To honour the history of its Aboriginal and Torres Strait Islander people, the City of Stirling remains committed to recognising and celebrating their contribution to our community. From the annual NAIDOC Week and Reconciliation Walk events, to ensuring that Indigenous culture forms part of City activities such as the Tree Trail, we continue to place great importance on the rich history and culture of Aboriginal people.

  • Cauliflowers for market

    Early migrants

    Migrants play an important part in the City of Stirling story, with Chinese and European settlers helping drive a growth in agriculture in the early 1900s. While moving to a new country with a different language would have provided its own challenges, migrants went on to deliver successful market gardens in suburbs including Osborne Park.

    By the late 1940s, the local population had grown to 31,000 people and suburban subdivisions were taking shape. Suburb names were derived from Aboriginal words such as Yokine (dingo/native dog), Coolbinia (mistletoe) and Nollamara (black kangaroo paw).

    Other suburbs were named after local figures including Mount Lawley, which recognised the former WA Governor Sir Arthur Lawley. Not far from Mount Lawley, the suburb of Menora has a strong association with the Jewish community and its name refers to the menorah – a seven-branched candelabrum used in Jewish religious ceremonies.

    Today, the City of Stirling is a thriving multicultural hub that covers approximately 100 square kilometres. Home to approximately 220,000 people, the City stretches across 30 suburbs from Dianella in the east, Trigg to the west, Hamersley to the north and Mount Lawley in the south. The diverse nature of the City landscape encompasses 6.5km of coastline, 616 ha of natural bushland and more than 98,000 properties.

  • The story of the City of Stirling dates back to 1871, when it formed part of a 647 square kilometre area governed by the Perth Road Board. At that time, the total population across Western Australia accounted for just 25,000 people. The area managed by the Perth Road Board was either rural or completely undeveloped and included land areas that would later become the cities of Wanneroo, Bayswater and Belmont.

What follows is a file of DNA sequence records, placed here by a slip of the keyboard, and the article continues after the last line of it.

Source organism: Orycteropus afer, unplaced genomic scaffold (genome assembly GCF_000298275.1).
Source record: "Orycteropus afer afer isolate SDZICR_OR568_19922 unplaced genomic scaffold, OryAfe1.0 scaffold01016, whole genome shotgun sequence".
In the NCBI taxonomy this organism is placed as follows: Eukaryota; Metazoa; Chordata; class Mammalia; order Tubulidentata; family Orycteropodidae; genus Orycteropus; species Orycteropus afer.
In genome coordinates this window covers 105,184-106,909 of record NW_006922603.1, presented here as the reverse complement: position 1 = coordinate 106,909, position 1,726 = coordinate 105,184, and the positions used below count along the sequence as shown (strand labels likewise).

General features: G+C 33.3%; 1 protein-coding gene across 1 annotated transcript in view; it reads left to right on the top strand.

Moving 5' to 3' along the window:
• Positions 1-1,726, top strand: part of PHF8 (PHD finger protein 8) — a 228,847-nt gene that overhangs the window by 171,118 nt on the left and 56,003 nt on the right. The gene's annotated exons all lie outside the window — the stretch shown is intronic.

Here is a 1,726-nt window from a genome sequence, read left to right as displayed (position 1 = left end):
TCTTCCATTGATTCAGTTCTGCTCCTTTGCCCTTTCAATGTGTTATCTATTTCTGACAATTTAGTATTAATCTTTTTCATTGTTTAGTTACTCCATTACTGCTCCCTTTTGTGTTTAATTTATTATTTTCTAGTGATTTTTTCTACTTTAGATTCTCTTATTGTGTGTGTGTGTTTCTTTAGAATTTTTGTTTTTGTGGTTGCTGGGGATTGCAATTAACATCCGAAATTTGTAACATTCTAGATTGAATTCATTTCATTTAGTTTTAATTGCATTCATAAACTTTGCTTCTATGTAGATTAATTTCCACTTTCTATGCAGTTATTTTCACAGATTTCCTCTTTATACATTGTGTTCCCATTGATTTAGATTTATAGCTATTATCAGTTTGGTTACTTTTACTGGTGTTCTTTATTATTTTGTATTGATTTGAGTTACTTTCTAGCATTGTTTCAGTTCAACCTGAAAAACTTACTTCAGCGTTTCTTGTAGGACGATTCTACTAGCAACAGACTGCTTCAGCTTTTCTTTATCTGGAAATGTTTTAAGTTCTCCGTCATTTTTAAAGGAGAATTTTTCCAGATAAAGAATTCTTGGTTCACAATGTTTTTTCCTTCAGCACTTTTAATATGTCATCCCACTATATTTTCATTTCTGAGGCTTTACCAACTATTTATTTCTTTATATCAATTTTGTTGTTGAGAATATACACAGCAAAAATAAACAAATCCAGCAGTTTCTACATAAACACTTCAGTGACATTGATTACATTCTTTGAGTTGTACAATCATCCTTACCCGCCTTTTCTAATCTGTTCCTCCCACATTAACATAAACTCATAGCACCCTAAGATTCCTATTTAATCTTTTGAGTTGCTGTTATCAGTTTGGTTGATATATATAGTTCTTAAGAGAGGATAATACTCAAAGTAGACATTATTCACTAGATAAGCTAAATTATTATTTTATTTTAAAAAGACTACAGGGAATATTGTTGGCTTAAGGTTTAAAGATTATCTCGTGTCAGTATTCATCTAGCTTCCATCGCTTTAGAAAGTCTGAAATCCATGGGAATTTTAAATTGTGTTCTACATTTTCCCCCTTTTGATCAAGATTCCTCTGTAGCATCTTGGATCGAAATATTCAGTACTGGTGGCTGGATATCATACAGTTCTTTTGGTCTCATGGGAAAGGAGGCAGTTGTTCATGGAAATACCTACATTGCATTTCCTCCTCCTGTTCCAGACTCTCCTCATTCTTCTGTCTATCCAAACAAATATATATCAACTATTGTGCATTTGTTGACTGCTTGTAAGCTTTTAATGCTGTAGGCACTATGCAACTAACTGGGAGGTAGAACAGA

During its first 20 years, the Perth Road Board dedicated the majority of its time and funds to constructing and repairing roads and bridges. A makeshift road made from wooden planks connected isolated rural areas on the coast with Scarborough and Innaloo. That plank road was effectively an early version of Scarborough Beach Road.

    Early pioneers faced extremely harsh conditions and suffered considerable hardship in their efforts to develop and farm the virgin bushland. During pioneering times, the long-gone Balcatta Hotel on Wanneroo Road would offer respite for travellers returning from the rigours of the north-west stock route. 

    The Local Government Act 1960 was passed in July 1961 with road boards becoming shires and uniform legislation put in place to govern cities, towns and shires. That same year, the Perth Road Board became the Shire of Perth with a population of approximately 84,000 people.

    City of Stirling Administration Building

    City of Stirling Administration Building

    A decade later, the Shire of Perth was renamed the City of Stirling in 1971 with its population almost doubled to 160,000 people. The change to become a City was introduced in conjunction with the 100th anniversary since the establishment of the original Perth Road Board.